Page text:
Red Meat & Pork
Vegetarian & Vegan
I put in sets of the autumn-planted variety of red onion called ‘Electric’ at the allotment last autumn and they’ve been a big success (the first harvest is in the photo above). There’s no sign of onion rot on them - I’d read that planting them with mint can help keep this at bay so I sunk a lovely big pot of peppermint into the soil alongside them and it seems to have done the trick. I’m going to leave the mint there now - it smells fabulous when I water in the evening on these warm summer nights.
Usually ready in July, the onions were actually coming right up out of the ground by themselves by 20th June, so I laid them out in the sun for the skins to dry for a few days (which helps them to keep better). I couldn’t resist cooking with a few of them straightaway though, so when friends Liz and Nigel came to lunch last week, I made a red onion tart for them and served it with a mixture of lettuce leaves from the shady wall trough here and a potato salad made with chives from the garden. A wonderful lunch together on a perfect June summer’s day. Bliss!
Strip the leaves from the rosemary sprigs and put in a small pan with the milk, then heat until almost boiling and set aside. Melt the butter in a wide-based pan, add the onions with 2 tbsp water and a pinch of salt, put a lid on the pan and cook gently for about 45 minutes until meltingly soft. Meanwhile, make the pastry by whizzing the flour, butter and a tsp of salt in a food processor until it resembles breadcrumbs. Add enough cold water, a tbsp at a time, until it starts to come together as a dough and then tip out onto a work surface and bring together lightly with your hands. Chill for 15 mins then roll out and line a loose-bottomed flan tin. Bake blind (see The Fig Tarts recipes in a previous post for how to do this) for 10 mins at 180C fan oven, then remove the baking beans and bake for a further 5 mins until base is just turning golden.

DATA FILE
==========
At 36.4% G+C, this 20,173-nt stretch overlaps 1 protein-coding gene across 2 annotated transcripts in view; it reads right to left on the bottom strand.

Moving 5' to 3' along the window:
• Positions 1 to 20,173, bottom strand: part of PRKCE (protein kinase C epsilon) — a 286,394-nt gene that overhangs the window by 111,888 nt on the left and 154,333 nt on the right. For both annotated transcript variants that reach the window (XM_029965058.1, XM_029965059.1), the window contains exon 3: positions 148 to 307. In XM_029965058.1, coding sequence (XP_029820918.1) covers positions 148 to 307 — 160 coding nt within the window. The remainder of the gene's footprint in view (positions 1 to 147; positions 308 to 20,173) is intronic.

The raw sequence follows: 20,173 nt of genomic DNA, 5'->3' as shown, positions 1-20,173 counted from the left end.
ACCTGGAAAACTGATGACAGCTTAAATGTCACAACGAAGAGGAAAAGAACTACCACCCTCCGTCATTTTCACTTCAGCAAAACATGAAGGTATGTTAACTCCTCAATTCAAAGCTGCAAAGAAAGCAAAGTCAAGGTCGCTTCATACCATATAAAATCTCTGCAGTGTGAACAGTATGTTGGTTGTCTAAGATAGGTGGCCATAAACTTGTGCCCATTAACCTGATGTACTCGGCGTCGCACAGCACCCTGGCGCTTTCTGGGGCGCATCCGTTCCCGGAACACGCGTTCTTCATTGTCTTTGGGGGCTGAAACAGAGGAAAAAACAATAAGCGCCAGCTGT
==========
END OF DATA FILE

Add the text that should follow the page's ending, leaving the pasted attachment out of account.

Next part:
Take the lid off the onions and cook for a few minutes more over a higher heat to evaporate some of the liquid, then stir in the vinegar. Put in a jug with the milk (strain out the rosemary first), eggs, nutmeg and plenty of seasoning, then pour into the tart case and bake for about 30 mins until the filling is set and golden brown.
If you use a whole nutmeg for this (my preference), run the grater over one side about three times to get the right amount. If you use ground nutmeg, it's about quarter of a teaspoon.